Dempsey on if al-Qaida in the Islamic Maghreb (AQIM) is the number one security threat to the U.S.: "No, I wouldn't describe them as the number one national security threat but they are a threat that is localized, becoming regionalized and left unaddressed will become a global threat."

Panetta on the mission in Afghanistan: "The mission in Afghanistan is to establish a secure and a capable Afghanistan that can govern itself and ensure that al Qaeda never again establishes a safe haven in that country."

Panetta, on State's new travel warning for Afghanistan that states "Afghan authorities have a limited ability to maintain order and ensure the security of Afghan citizens and foreign visitors."

Panetta: "There's a war going on in Afghanistan. This is not -- you know, this is not your peaceful little paradise, you know, where tourists can go there to sun bathe. This is a war area. And, you know, the fact is we've made good progress in the war. We've been able to have 75 percent of their population now under Afghan control and security. We've been able to diminish the Taliban's capabilities. Violence has gone down. We're also developing an Afghan army that has increased its operational skill to provide security. So we're on the right path towards trying to give Afghanistan the opportunity to govern and secure itself."

ICYMI: Was it hard for Hagel the hunter to become the hunted? We looked at what went wrong last week with Chuck Hagel's testimony and if it was the man or the staff who seemed to inadequately prepare for the moment. Though Hagel will likely be confirmed, last week's hearing didn't do a lot to change any professed fence-sitters. The cause? It takes a extra effort to shake the self-assuredness of a senator sitting on the dais versus the discipline required to sit on the hot seat and answer annoying questions from senators who used to be your equal, argues one former administration official in our story published Friday night.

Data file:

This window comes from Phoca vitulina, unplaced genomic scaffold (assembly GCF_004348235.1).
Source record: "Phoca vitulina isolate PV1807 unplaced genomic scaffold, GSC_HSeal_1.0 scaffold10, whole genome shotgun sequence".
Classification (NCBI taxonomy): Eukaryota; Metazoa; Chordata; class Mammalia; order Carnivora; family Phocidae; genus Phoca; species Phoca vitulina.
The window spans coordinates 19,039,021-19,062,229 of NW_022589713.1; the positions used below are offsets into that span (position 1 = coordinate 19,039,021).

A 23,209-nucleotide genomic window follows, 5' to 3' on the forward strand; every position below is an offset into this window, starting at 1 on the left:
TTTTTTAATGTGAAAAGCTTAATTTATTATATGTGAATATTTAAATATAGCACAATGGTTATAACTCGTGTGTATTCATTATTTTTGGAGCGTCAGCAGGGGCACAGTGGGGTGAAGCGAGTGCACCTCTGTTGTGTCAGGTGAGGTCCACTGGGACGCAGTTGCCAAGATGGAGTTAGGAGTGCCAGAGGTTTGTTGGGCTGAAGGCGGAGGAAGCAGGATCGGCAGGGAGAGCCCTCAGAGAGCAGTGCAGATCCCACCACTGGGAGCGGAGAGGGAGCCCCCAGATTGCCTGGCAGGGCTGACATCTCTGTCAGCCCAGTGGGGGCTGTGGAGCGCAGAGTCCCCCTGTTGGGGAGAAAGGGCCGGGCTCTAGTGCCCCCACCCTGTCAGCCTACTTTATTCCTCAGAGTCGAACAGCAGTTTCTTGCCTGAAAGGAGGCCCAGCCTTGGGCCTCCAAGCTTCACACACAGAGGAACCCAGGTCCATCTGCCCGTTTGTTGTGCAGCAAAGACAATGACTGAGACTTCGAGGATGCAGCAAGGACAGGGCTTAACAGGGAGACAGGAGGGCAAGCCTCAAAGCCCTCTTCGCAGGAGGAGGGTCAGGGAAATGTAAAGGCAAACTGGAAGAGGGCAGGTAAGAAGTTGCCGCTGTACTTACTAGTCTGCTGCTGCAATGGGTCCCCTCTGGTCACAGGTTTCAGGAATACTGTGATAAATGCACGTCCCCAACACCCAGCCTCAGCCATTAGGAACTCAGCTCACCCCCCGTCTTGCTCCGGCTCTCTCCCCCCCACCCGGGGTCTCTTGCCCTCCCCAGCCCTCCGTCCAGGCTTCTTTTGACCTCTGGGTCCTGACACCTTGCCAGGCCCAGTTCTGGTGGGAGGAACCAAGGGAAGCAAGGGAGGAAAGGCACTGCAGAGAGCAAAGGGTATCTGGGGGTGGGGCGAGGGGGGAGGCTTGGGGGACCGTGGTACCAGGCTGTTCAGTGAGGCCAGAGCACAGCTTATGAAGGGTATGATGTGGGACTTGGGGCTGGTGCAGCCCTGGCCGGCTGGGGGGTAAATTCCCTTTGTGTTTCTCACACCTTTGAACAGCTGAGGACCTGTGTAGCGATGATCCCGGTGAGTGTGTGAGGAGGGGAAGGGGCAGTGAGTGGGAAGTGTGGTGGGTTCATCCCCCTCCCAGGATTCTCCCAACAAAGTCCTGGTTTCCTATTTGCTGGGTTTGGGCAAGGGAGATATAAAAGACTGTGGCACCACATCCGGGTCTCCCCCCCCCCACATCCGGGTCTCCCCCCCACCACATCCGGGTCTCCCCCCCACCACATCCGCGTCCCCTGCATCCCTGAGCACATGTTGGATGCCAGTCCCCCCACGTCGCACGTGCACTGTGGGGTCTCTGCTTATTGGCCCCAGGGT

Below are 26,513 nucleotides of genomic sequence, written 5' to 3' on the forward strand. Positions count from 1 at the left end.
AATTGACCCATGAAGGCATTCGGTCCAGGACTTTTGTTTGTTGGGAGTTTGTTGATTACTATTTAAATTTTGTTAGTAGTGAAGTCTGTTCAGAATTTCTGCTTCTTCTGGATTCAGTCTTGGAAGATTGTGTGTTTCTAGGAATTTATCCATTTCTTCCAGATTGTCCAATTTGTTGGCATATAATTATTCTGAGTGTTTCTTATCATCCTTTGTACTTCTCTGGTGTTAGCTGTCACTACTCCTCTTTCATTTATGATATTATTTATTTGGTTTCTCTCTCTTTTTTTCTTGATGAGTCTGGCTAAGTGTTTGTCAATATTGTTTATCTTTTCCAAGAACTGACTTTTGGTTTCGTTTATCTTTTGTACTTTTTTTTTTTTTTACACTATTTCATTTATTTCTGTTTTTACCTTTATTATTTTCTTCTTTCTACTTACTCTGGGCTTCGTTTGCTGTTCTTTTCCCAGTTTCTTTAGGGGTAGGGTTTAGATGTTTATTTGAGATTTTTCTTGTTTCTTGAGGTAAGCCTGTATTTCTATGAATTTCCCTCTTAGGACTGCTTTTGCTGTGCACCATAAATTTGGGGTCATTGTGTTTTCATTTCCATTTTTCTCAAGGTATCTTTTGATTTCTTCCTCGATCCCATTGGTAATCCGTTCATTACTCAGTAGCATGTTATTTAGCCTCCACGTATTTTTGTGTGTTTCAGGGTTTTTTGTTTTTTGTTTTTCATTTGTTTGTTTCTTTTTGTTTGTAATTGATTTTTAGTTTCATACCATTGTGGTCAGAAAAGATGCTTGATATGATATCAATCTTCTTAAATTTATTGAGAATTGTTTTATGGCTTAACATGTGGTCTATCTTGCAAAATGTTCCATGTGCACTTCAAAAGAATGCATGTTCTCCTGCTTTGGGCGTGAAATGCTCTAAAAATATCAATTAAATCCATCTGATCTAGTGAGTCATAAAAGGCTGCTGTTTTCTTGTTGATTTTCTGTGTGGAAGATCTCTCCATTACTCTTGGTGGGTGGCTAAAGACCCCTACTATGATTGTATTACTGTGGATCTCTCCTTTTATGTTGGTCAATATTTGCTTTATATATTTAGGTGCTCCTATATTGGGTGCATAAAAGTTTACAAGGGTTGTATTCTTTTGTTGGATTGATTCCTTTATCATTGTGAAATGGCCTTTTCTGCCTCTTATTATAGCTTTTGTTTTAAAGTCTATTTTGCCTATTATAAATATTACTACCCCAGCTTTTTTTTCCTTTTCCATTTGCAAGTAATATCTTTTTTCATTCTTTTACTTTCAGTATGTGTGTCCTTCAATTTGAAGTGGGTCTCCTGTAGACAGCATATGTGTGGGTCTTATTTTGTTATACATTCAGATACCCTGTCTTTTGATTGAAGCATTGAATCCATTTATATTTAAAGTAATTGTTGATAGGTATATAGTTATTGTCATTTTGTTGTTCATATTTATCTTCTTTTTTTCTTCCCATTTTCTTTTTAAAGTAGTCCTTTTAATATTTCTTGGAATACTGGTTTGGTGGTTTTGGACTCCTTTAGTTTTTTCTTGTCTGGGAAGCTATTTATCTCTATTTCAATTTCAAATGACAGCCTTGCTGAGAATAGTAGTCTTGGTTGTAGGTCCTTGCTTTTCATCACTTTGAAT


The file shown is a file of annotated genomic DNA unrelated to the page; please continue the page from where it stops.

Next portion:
"It's about getting confirmed," said one former administration official familiar with prepping officials for Hill testimony. "It's not about impressing them with your knowledge, it's about living to fight another day." Others wonder if his preppers didn't do him any favors. "Hagel had what was thought to be a strong team preparing him for battle on the Hill, including Liz King, assistant secretary of defense for legislative affairs, who worked for Gates and then Panetta. She's considered someone who knows the Hill inside and out and would take an airtight approach to prep. ‘She knows what each member is going to ask, she knows the committee very well,' said the former administration official. But she's also known for having a low-key, non-argumentative manner, handling internal divisions with a calm demeanor in what is a decidedly alpha-male environment. That low-key approach  may open her up to criticism of not being tough enough when it counts, said the former official.